I was heading into a store not long ago when I caught sight of Bill Wilson, longtime photographer for The Anniston Star, getting in his car. I shouted a greeting —“Hey Bill, how’s it going?” — and no sooner had the words left my mouth than I realized my mistake.
It wasn’t Bill.
It was Dan Spaulding, senior curator at the Anniston Museum of Natural History, known for his knowledge of animals and snakes.
I corrected myself before Dan could do it for me, but was still embarrassed to have made the mistake. People get the two of them confused all the time, but I was so sure I’d never be one to do that.
According to Bill, I can join the crowd.
“This has been going on for many years,” he said. “I can be in a store or a restaurant and hear people talking and realize it’s me they’re talking to, as if they know me.”
Bill will politely interrupt to say, “Actually, I’m not Dan.” This usually elicits a surprised chuckle and a comment about how alike the two look.
Dan experiences the same thing, almost on a weekly basis. “One day I was in Walmart in Jacksonville with my daughter when a man stopped to tell me how much he enjoyed my photography,” he said.
Instead of correcting the man, as he normally would have, Dan just pretended to be Bill and took the compliment. He can still remember the look on his daughter’s face. “She was staring at me like, ‘You’re not a photographer!’” he said, with a laugh.
On another occasion, Dan attended the funeral of a museum board member when another board member approached him and said “Hey, Bill!”
Dan was flabbergasted.
“There I was, wearing my museum shirt with my name tag on it!” he exclaimed.
But that’s not the one that takes the cake.
The most surprising case of mistaken identity has to be when Dan’s own brother, who was working as a golf pro at Cane Creek, chided Dan for not sticking around to talk to him after he saw him having lunch at the 19th Hole restaurant.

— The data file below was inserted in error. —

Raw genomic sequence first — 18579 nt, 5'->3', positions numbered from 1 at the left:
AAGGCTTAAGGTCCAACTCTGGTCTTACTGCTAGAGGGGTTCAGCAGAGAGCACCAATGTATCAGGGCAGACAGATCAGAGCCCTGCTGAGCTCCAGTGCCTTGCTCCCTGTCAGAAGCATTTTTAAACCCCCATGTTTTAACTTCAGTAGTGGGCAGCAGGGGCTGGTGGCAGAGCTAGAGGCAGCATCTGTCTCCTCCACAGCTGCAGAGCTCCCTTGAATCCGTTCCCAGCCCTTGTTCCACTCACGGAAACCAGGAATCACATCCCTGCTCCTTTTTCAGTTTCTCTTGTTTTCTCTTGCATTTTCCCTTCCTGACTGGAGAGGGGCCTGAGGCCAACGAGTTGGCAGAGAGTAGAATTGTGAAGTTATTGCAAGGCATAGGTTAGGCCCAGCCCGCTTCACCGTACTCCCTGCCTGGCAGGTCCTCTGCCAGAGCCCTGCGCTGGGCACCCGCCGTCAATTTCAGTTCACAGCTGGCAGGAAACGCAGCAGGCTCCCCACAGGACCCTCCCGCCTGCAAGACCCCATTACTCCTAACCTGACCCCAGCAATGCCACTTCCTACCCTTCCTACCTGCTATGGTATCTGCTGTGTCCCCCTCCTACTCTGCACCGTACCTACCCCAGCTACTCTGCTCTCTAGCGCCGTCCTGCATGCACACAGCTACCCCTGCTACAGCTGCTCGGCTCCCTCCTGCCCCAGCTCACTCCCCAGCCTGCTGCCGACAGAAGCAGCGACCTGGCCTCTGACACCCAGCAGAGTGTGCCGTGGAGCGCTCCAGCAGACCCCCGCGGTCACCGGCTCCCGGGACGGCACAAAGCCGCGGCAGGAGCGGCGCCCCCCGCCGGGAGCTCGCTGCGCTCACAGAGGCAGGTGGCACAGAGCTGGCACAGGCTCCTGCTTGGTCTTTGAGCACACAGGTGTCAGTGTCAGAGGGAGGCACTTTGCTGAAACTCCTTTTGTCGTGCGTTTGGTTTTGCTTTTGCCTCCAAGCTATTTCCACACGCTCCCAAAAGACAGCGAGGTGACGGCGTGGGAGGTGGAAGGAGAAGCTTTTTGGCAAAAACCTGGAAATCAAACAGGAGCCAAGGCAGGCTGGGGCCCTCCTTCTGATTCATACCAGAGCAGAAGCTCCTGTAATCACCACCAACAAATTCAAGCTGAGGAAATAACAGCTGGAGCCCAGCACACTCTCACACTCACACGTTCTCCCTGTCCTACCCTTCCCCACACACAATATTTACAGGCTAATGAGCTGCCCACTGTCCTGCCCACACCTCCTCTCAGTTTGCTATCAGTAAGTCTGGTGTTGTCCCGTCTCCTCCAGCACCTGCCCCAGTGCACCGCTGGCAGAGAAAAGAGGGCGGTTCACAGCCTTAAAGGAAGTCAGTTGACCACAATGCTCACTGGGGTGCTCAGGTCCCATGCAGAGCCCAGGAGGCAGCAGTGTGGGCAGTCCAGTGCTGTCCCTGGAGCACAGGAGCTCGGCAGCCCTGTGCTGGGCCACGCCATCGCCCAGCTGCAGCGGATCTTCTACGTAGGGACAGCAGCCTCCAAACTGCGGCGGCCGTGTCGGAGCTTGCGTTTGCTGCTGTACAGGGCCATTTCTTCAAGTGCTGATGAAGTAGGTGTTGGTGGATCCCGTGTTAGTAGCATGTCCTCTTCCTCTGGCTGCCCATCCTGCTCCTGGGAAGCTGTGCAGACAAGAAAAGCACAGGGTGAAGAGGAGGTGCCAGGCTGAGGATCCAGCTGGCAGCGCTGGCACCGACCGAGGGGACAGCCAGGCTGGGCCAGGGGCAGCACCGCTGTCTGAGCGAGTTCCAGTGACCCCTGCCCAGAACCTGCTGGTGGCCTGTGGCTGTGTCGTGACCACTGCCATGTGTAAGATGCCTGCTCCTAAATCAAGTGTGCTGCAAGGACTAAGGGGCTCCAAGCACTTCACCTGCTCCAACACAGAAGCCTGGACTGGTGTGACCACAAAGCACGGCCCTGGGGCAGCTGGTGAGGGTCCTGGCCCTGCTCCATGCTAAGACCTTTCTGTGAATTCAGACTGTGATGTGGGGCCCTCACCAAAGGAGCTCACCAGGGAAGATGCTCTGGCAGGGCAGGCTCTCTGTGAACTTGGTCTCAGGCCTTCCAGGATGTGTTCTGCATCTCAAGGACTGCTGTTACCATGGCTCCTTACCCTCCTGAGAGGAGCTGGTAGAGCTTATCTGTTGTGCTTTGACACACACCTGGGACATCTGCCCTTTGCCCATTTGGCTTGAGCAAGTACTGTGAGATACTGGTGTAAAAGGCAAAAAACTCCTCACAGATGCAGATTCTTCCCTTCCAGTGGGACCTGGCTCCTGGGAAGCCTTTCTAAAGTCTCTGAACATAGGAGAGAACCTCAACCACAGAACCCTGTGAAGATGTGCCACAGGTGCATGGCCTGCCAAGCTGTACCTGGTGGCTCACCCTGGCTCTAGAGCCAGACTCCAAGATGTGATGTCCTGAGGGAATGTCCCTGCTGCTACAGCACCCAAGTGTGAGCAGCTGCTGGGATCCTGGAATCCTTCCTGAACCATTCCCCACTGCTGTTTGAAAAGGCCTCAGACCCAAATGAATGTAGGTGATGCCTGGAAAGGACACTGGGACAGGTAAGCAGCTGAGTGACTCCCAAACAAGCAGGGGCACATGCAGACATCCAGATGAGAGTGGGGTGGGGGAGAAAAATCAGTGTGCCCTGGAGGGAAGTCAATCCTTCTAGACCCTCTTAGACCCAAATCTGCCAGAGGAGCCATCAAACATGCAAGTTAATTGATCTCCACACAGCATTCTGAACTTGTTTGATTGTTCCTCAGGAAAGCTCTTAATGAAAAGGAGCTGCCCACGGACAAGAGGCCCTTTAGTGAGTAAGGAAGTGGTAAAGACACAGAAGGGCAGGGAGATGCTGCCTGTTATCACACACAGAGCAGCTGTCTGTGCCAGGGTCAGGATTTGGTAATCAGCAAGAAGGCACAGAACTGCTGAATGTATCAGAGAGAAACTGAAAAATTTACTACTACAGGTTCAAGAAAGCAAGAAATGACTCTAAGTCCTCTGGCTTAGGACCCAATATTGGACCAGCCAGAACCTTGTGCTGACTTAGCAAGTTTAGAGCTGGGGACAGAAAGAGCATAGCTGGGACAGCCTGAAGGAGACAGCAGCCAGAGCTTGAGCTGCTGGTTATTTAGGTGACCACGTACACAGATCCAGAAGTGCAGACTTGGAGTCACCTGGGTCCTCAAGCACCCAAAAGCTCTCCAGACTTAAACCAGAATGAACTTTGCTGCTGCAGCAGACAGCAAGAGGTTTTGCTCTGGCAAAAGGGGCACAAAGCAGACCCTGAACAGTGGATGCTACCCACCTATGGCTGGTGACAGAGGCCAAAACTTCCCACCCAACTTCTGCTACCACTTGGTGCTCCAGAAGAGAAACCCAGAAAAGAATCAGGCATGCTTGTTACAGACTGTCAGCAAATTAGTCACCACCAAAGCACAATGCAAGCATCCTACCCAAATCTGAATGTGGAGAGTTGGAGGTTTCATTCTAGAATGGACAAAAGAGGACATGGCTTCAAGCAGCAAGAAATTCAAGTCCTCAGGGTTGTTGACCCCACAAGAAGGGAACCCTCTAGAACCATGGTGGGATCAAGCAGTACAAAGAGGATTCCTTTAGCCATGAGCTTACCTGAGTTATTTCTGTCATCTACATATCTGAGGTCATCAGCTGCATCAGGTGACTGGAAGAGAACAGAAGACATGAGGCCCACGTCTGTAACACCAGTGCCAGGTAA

“That’s because it wasn’t me,” Dan said. “I was nowhere near there that day.”
Bill can relate to all of these stories.
“Lots of times people, out of the blue, just start asking me questions about snakes,” he said. “I tell them what I know — that they slither and can bite.”
These cases of mistaken identity have been going on regularly for more than 20 years, and Bill believes it will never end. It occurs more frequently, he said, whenever he lets his hair grow out. “That’s when I’m sporting a Dan-Do,” he said.
Dan has learned there are some fringe benefits to being mistaken for Bill, like the time he went to a newly opened Mexican restaurant for lunch. The owner, who spoke broken English, greeted him warmly, while pointing to Bill’s photography work displayed on the wall. Dan tried to explain that he wasn’t Bill, but the message didn’t come across and he ended up enjoying a free lunch that day.
With the newspaper office resting so close to the museum, Dan and Bill cross paths frequently. “The museum has a long association with the Star,” Dan said.
But these two men — do THEY think they look alike?
On those occasions when Bill is shooting a picture of Dan at the museum, he admits that looking through the viewfinder can sometimes feel like he’s looking in a mirror.
Dan also acknowledges the resemblance, but unlike most everyone else in the community — “I would never confuse me with him,” he joked.
Donna Barton’s column appears every Sunday. Contact her at email@example.com.